We might quickly compare the technological and organizational shift from traditional craft to the industrial model, to the different stages of capitala ism identified by Karl Marx: the craft stage was succeeded by that of manufacturing capitalism, i.e., the concentration of craft production under the control of a single entity and the systematic extension of the division of labor; this phase was replaced by modern industry, with the arrival of machine tools and the factory as the production site. However, the “industrial craft” phenomenon partially contradicts this mechanism, if only for reasons of brand identity. Although there is a world of difference between the designations “made in” and “designed in,” the former is essential and unavoidable in terms of the image of luxury firms. We can hardly imagine them basing their public communications on an image of standardization rooted in a totally delocalized process of mass production; yet this does not prevent them using subcontractors in countries known for their skill, since they do not damage the image of the firms that turn to them. But how much longer will this golden rule of luxury survive, faced with other more important criteria for the future or emerging consumers within this market? The close of the 1970s thus marks the beginning of a renewed interest in craft, long considered the home of every type of conservatism. Until this point, and for that very reason, designers trained to work with industry and to fulfill a modernist ideal had been unaware of or even hostile to the idea of a luxury whose production method was based on the deployment of traditional skills for wealthy clients. But being pragmatic, as well as eager to extend their potential field of activity, they finally drew closer to these brands, which, in the 1970s, had placed at their helm managers who were aware of their brand’s heritage (such as Henry Racamier for Louis Vuitton, Jean-Louis Dumas for Hermès, Albert Bouilhet for Christofle, the Wertheimer family for Chanel, and Alain-Dominique Perrin for Cartier) and of the need to change with the times. From the development of small accessories to the refurbishing of shops, this new strategy implied opening up to design and calling on craft trades exterior to the firms (carpenters, lacquerers, gilders, shopfitters, etc.) to accompany the brands’ identity of excellence. And the workshops themselves also started to reorganize, with the opening, for example, of prototyping workshops in which craftspeople and designers worked together.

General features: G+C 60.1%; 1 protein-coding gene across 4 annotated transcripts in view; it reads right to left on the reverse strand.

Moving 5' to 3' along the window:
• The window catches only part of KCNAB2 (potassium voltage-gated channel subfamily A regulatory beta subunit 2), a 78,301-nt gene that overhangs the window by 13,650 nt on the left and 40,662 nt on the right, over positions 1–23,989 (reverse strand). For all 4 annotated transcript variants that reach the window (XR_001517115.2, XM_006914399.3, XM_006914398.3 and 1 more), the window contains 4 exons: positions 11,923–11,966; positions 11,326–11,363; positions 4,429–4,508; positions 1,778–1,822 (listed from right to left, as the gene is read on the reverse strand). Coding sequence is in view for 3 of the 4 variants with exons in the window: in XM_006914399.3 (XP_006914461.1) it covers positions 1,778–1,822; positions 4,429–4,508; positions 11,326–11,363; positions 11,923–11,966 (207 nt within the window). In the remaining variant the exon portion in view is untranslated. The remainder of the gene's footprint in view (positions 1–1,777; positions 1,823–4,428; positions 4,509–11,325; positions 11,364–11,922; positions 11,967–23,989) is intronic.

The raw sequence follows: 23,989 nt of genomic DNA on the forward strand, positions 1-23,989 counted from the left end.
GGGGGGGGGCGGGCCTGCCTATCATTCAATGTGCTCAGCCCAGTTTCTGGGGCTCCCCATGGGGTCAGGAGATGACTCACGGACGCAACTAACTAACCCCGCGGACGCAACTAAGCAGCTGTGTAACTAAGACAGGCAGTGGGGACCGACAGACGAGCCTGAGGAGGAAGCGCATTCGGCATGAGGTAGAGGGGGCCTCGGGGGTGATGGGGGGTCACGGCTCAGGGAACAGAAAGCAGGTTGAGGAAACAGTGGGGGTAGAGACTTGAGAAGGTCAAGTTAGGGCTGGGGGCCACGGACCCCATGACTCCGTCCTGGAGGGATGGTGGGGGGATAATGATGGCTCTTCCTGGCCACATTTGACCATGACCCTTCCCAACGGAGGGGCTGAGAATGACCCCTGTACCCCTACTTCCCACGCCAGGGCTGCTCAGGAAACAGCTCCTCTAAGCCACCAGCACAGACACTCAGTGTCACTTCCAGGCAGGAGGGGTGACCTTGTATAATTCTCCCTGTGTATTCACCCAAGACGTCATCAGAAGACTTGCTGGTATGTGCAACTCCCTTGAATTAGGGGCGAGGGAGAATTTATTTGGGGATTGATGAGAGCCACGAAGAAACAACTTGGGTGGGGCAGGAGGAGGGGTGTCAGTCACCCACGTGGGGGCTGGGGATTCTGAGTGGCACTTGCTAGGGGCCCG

Networking and new mappings
The entrepreneurial model based on the complementarity of skills led to a new mapping of talents. This has made it possible, for example, for Hermès and Repetto to spot potential labor areas linked to small leather goods and shoes in France’s industrially stricken zones, where they located former workers who were in a position to meet a growing demand. Or for Chanel, under the entity Paraffection*, to support a group of craft firms, enabling them to continue their own activities while also working for the group as a whole. On an entirely different scale, the case of Produzione Privata*, founded in 1990 in Italy by Michele De Lucchi, is typical of this networking of specialized craftspeople, where the network responds to his own experiments and to those of the creators he invites in. This cluster or networking model comprising a broader variety of skills is found in many other parts of the world, as in Thailand with the OTOP programme (One Tambon One Product / One village, one product)*, the Asian Lacquer Craft Exchange Project network*, and on a lesser scale The House of Denim in Amsterdam. Finding strength in togetherness, these firms again help to refute the myth of the solitary craftsperson. The networking principle also echoes that of the makers, historically turned towards sharing on the international scale through an open source. The example of Opendesk, which defines itself as a “global platform for a local production,” is representative of an alternative to the classic production and distribution models: chosen online, furniture produced by means of CAD (computer-aided design) in networked carpentry workshops brings craftspeople and users closer together. Here, a form of activism accompanies this positioning that aims, among others, at the reduction of transport costs and the associated environmental footprint. It is through this type of production that the Unto This Last workshop in East London (whose name proclaims its filiation with Ruskin), offers craft from “the corner of the street,” representing a new face at the heart of the city, and a workshop and form of production that is open to everyone.